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Dr. Lester Breslow

Mr. Public Health

Dr. Lester Breslow's research in the 1960s showed the value of following simple steps to a healthy life. Now, at 82, he's living proof.

October 13, 1997|JULIE MARQUIS | TIMES STAFF WRITER

He quickly made amends. In 1964, three of the studies in which he was involved were cited in the famous U.S. surgeon general's report linking smoking to lung cancer. And he has had a hand in tobacco policy, in one way or another, ever since.

With so many obligations--late nights in the office, early morning meetings, teaching, travel and lectures--one might expect him to cheat a bit on the seven healthy habits.

So does he?

"I say, 'Moderation in all things,' " he replies with a laugh, "even moderation. . . . There's nothing sacred about these things. You don't have to run the marathon, but you do have to get off the couch."

Breslow even confesses to trying the big no-no: smoking. As a boy, he would sneak out to the edge of town, buy a corncob pipe, stuff it with corn silk and puff away for hours in the empty bleachers of the local ball park. "It doesn't really smoke too well," he said, "and there's not much taste."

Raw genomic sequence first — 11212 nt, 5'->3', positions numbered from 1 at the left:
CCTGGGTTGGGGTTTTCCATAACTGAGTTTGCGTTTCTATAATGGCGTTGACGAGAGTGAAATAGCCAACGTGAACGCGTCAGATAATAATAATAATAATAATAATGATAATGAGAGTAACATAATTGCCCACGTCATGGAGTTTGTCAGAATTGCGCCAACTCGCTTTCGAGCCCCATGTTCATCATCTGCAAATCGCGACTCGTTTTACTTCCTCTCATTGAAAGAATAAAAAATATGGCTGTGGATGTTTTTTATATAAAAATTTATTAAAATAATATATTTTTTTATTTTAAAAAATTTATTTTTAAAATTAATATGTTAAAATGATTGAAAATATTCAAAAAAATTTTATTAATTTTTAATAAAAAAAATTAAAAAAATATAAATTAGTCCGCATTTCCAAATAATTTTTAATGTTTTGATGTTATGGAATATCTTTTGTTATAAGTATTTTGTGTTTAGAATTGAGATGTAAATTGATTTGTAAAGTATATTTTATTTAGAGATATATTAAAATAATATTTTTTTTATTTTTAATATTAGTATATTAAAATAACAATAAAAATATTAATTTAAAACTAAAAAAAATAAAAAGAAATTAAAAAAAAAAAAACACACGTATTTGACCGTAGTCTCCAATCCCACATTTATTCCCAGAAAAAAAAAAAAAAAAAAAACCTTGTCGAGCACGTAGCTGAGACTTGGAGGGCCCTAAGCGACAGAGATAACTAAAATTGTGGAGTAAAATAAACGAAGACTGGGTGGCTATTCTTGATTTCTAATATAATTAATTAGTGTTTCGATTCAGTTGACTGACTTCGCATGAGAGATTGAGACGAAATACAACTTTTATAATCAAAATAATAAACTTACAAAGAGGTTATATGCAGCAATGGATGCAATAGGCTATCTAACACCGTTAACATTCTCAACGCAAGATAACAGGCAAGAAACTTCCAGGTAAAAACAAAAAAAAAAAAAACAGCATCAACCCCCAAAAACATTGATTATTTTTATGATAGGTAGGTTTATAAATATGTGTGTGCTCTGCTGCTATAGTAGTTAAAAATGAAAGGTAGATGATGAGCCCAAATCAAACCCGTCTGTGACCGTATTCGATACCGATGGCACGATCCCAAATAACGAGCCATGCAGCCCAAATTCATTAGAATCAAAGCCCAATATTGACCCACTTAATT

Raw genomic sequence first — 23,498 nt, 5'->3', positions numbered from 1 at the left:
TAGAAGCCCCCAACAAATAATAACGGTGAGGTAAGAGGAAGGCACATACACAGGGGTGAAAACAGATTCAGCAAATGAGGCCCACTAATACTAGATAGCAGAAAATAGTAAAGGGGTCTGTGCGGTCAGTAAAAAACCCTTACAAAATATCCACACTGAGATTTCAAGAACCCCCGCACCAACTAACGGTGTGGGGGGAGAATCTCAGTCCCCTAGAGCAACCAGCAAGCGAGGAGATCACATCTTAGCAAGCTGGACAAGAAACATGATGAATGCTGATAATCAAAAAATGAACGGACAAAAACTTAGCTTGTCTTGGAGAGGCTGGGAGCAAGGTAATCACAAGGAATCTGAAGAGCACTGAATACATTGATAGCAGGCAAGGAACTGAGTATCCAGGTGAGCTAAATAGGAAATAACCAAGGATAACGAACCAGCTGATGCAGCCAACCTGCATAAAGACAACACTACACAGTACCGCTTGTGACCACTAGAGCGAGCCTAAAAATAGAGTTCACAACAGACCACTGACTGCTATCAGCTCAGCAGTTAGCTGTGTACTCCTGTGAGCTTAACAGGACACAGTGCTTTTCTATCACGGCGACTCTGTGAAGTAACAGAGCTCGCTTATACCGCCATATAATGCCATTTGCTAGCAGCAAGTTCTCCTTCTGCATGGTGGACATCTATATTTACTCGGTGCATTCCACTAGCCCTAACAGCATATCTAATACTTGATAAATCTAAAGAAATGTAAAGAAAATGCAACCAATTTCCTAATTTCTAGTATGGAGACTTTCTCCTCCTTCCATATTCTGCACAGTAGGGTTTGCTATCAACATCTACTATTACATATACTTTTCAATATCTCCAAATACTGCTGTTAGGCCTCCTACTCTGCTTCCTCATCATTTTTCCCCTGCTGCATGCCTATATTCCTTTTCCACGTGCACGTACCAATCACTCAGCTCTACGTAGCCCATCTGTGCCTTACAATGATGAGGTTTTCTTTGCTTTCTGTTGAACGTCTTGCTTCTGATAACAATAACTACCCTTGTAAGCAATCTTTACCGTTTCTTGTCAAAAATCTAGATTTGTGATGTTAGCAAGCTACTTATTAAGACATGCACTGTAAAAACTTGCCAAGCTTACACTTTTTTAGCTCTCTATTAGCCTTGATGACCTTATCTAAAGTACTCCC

He also tried Old Gold cigarettes, which went by the motto, "Not a cough in the carload."

"It hurt my throat," he said. "I was looking for a cigarette I could smoke and not hurt my throat, but I never found one."

With some lapses here and there, he says--and his wife confirms this--he practices what he preaches about healthful living. Lest there be any doubt about his own vitality, he bounds up the steep stairs to his terraced garden, leaving a breathless visitor behind.

Besides work, this is his greatest joy. He cleared the rocks from the Bel-Air hillside himself. He keeps count of each fruit and vegetable he harvests. He insists that visitors take home bags of lemons and figs.

Asked if it is this pruning and digging, after hours at the office, that has kept him going for so long, he feigns indignation.

"Not long enough!" he quips.

For Dr. Breslow, it is clear, there is still much more to do.

(BEGIN TEXT OF INFOBOX / INFOGRAPHIC)

The 7 Healthy Habits:

1. Don't Smoke.

2. Drink in moderation.

3. Get seven to eight hours.

4. Exercise, at least moderately.

5. Eat regular meals.

6. Maintain a moderate weight for your height.

7. Eat breakfast.

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